2.5)  Fraud – Now I know that “fraud” isn’t something you go out, spend money on, and consume but there are costs associated with protecting yourself from and dealing with it. This goes along with the previous two because there are lots of companies that offer insurance and merchant credit card processing services. The idea here is to always be aware of what you are consuming. There are tons of places online that offer business insurance and will gladly take your money offering products that are written so well (or underhandedly) in the event that you actually need to use the coverage the odds of your claim falling under one of the categories you pay for is slim to none. My rule of thumb is to always work with companies that I will have no problem reaching an actual person to talk to – along with being reputable and a possible leader in their industry.  You always want to partner up with a company that has a great track record, low costs, and good service. If it takes time and energy to deal with a complication from a credit transaction not only is it costing you time and money to address it but the longer you have to deal with an issue the more revenue you could potentially miss out on. Yes, it does take time to set up and establish relationships like this but in the long run it can save money and the reputation of your business.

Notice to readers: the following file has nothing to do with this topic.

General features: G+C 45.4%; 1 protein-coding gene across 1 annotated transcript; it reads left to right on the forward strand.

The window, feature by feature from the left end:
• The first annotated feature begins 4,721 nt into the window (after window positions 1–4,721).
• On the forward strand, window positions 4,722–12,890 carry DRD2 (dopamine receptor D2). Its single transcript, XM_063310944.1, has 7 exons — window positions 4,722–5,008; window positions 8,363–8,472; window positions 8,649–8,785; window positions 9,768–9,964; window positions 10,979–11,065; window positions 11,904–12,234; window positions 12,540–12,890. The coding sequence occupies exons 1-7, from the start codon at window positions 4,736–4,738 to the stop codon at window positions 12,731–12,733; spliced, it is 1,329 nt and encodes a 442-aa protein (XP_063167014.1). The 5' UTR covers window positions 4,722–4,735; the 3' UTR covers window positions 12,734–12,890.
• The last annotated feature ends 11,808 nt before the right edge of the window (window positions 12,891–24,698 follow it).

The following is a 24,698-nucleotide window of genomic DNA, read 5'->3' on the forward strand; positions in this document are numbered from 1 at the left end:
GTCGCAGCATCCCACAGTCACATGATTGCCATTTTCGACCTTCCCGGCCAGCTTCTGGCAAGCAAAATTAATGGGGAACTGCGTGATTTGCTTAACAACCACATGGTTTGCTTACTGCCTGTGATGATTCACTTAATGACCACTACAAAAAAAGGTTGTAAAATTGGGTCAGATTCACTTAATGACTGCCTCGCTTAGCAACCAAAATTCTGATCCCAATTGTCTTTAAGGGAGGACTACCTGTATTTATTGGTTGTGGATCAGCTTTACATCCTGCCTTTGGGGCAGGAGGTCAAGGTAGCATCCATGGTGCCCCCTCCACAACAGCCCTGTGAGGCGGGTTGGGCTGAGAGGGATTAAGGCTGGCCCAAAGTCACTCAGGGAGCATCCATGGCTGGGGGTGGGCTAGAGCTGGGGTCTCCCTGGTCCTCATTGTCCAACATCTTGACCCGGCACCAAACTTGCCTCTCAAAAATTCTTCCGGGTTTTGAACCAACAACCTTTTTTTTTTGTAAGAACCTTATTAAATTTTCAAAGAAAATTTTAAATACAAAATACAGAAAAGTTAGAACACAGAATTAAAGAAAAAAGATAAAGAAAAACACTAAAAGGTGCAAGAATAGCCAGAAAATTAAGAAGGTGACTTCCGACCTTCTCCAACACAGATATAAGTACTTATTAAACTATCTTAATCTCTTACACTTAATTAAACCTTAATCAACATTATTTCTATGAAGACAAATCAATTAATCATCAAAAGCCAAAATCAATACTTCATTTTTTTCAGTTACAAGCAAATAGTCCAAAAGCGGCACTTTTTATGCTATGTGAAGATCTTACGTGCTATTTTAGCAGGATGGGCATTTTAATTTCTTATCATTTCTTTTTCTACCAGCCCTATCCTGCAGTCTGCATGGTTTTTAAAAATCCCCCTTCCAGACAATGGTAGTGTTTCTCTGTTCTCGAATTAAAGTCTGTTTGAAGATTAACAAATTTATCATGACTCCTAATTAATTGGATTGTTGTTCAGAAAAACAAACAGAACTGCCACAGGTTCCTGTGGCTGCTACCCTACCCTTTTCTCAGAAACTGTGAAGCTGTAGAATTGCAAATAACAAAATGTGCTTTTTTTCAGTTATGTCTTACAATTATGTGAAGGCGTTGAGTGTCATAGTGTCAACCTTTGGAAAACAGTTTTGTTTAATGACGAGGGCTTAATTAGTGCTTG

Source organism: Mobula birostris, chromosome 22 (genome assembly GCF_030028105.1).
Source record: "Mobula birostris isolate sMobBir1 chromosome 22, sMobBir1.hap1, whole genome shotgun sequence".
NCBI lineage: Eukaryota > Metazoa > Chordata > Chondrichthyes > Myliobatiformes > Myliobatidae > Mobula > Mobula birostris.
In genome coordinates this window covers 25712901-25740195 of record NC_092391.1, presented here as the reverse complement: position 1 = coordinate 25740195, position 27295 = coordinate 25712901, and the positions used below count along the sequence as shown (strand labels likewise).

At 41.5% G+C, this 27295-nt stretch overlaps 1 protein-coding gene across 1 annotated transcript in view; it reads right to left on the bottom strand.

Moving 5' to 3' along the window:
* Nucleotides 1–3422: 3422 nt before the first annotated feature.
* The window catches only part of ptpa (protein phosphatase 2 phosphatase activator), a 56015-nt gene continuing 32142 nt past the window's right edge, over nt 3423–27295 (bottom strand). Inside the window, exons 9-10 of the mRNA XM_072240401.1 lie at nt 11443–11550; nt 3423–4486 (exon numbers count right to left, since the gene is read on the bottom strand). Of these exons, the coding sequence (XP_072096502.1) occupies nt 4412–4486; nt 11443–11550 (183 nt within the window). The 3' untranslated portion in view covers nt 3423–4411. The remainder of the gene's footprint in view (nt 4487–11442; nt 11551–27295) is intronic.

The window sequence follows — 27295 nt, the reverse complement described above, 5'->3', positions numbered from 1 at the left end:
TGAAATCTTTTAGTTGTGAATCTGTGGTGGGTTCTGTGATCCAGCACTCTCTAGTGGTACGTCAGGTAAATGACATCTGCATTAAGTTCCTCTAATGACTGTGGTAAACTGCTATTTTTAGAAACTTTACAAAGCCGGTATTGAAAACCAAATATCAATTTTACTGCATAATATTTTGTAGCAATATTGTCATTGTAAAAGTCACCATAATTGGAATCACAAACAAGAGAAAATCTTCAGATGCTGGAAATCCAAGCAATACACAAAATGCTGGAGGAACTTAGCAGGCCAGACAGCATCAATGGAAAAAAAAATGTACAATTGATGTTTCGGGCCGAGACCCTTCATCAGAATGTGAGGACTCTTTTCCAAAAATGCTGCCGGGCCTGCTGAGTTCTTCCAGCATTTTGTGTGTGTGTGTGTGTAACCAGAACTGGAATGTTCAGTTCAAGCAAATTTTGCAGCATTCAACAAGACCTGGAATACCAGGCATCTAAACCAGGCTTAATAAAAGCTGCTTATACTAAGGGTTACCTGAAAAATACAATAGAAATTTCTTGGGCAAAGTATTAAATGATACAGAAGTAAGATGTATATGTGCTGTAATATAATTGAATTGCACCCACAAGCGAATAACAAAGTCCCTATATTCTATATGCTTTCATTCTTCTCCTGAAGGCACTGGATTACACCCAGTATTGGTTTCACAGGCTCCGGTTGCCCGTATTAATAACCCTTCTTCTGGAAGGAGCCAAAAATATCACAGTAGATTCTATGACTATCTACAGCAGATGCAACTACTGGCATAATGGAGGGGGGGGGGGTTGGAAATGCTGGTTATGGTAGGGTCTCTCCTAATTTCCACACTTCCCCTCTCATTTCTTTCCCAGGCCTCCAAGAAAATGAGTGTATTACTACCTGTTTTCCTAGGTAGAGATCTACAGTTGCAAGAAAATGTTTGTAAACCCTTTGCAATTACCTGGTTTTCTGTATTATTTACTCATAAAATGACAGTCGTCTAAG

There are lots of places online where you can go and read about starting a small business and some rules of thumb to guide you. My goal here was to bring about some awareness to a couple of issues that really get lost in the translation of having that great idea to actual execution. I included fraud because I personally have been on the receiving end of fraudulent payments and had I not had the resources in place to handle it the headache it caused could have been massive. Instead I placed the issue in the proper hands, cleaned up my books, and moved on to the next client – which is exactly what you want to do should something like this ever happen. 

PrintView Printer Friendly Version

EmailEmail Article to Friend

Reader Comments (7)

Fraud is becoming a bigger concern as business establish themselves online. One of those major concerns is in identity theft and we've all hear of that often that premiums which comes with our credit card statements are reminding us monthly, this is an area to watch out. Whether it is a brick or mortar business or even an online one, the above 2.5 costs you've presented are essential to any start-up. Great article Nunzio! BTW I like how you've extended your articles, I just kept scrolling below and saw how they've grown. Also you've moved things around a bit huh? It's looking good. Just did the same myself. Talk to you soon.